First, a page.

Although research claims collaboration works better if teams are all together, there is also the 50 yard rule -- anyone over 50 yards from you will collaborate with you in the same way as they would in a distributed office. Architects are working to create more collaborative physical spaces in organizations to maximize casual serendipitous interactions. Yet most organizations have not worked out how to collaborate face-to-face, let alone distributed collaboration.

8) Cisco isn’t content to leave its long-time collaboration leader WebEx alone. The company has a lot in store, as Scott M. Fulton discovered with Cisco Rebrands 'Squared,' Wants to Spark Your Collaborative Energies. Tweet to Scott M. Fulton.

Cisco developed a collaboration tool as “Project Squared” under the WebEx domain. For all intents and purposes, it looked like a new centralized meeting and collaboration center for WebEx. Today it is being rebranded as Cisco Spark. “In the longer term, we want to do some simplification of branding,” Ross Daniels, Cisco’s senior director of marketing, told CMSWire.

9) Launching Yammer wasn’t enough for Adam Pisoni. He’s still on the reinvention path, according to David Roe in Yammer Co-Founder Wants to Change Your Work - Again. Tweet to David Roe.

This time, he's trying to instigate an entire ideological shift in the way enterprises approach work. In February, he left Microsoft to devote more attention to a number of things, including a project called Responsive.org.

10) It’s the struggle so often for employers: how to keep the workforce happy. Noreen Seebacher explored this with Do You Know the Secret to Happy Employees? Tweet to Noreen Seebacher.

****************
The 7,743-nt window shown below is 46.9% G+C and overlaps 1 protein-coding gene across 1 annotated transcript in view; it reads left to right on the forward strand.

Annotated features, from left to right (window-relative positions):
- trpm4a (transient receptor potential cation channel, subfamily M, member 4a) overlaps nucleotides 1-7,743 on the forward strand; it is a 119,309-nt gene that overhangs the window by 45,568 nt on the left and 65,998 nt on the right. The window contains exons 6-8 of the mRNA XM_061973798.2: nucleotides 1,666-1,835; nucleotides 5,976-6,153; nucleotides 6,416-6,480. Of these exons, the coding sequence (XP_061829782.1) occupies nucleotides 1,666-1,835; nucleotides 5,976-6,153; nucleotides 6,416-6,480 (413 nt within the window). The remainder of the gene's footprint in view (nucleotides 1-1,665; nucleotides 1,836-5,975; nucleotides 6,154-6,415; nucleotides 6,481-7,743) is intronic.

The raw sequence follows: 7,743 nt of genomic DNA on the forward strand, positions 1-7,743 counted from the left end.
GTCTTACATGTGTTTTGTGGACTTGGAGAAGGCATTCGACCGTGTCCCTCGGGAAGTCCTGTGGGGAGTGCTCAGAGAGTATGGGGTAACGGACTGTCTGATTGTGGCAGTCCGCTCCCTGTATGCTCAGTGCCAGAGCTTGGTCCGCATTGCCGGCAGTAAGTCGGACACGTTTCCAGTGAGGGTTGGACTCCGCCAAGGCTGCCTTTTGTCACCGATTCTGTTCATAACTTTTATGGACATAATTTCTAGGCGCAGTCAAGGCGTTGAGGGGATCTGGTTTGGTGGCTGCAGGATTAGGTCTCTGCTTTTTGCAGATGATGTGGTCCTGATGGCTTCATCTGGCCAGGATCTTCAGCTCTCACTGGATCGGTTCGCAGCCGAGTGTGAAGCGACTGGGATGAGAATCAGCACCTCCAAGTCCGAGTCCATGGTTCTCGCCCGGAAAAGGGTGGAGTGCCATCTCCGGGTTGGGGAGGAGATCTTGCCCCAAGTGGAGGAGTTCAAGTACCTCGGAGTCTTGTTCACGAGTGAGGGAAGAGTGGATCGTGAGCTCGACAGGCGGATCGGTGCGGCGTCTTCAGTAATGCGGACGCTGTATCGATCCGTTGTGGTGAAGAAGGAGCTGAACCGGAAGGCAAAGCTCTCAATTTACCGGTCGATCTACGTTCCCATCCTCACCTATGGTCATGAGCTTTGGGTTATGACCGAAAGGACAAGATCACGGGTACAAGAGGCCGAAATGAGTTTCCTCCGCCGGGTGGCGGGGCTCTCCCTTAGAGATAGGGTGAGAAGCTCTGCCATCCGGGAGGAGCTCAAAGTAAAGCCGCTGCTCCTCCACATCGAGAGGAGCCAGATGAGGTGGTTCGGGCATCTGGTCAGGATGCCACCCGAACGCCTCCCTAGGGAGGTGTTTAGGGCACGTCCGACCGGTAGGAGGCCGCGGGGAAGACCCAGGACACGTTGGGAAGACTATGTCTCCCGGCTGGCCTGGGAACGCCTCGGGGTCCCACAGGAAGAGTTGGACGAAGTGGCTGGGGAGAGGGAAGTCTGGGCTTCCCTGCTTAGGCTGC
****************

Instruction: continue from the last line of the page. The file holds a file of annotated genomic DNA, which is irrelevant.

At a time when the most common recipe for workplace success includes nothing more than collaboration tools, a foosball table and a bring-your-pets to the office policy, it's a question worth considering — at least if you hope to keep talented people.

11) A team is far more effective when everyone is on the same page. John Schneider has some tips for you with How to Get Your Employees to Connect and Collaborate. Tweet to John Schneider.

The modern workforce now expects the same experiences in the office as they get in their personal lives, which creates a daunting task for even the most nimble organization. Those that fail will experience subpar employee engagement — something that can have grave consequences on a company's ability to innovate and execute.

12) We’ve seen a lot of the ups and downsides to social collaboration. However, Tom Petrocelli goes more deeply into Where Social Collaboration is Heading. Tweet to Tom Petrocelli.

The modern workforce now expects the same experiences in the office as they get in their personal lives, which creates a daunting task for even the most nimble organization. Those that fail will experience subpar employee engagement — something that can have grave consequences on a company's ability to innovate and execute.

13) There’s plenty of discussion about the parameters for a digital work environment. Oscar Berg confront if, however, Are We Asking the Right Questions of the Digital Workplace? Tweet to Oscar Berg.

Questions like "where do intranets fit with ESN platforms" serve as yet one more reminder of how deeply stuck we are in technology-centric thinking. The conversation needs to turn to what digital services do people need to get their work done, and how do we design these tools to fit people's work styles and working conditions.

14) What is the right role for a company intranet and other platforms? James Dellow goes deeper into this issue with Where Intranets and Enterprise Social Networks Fit in Your Business. Tweet to James Dellow

The only thing that's true is that Intranets need to solve an actual problem. Many organizations wanted an Intranet to replicate a little of the Internet inside their organization. Very few asked why they needed one.

15) Perhaps you’ve just had it with a company intranet and want something incredibly powerful. Laurence Hart proposes this with Forget Intranets, Give Me an ESN. Tweet to Laurence Hart.

The only thing that's true is that Intranets need to solve an actual problem. Many organizations wanted an Intranet to replicate a little of the Internet inside their organization. Very few asked why they needed one.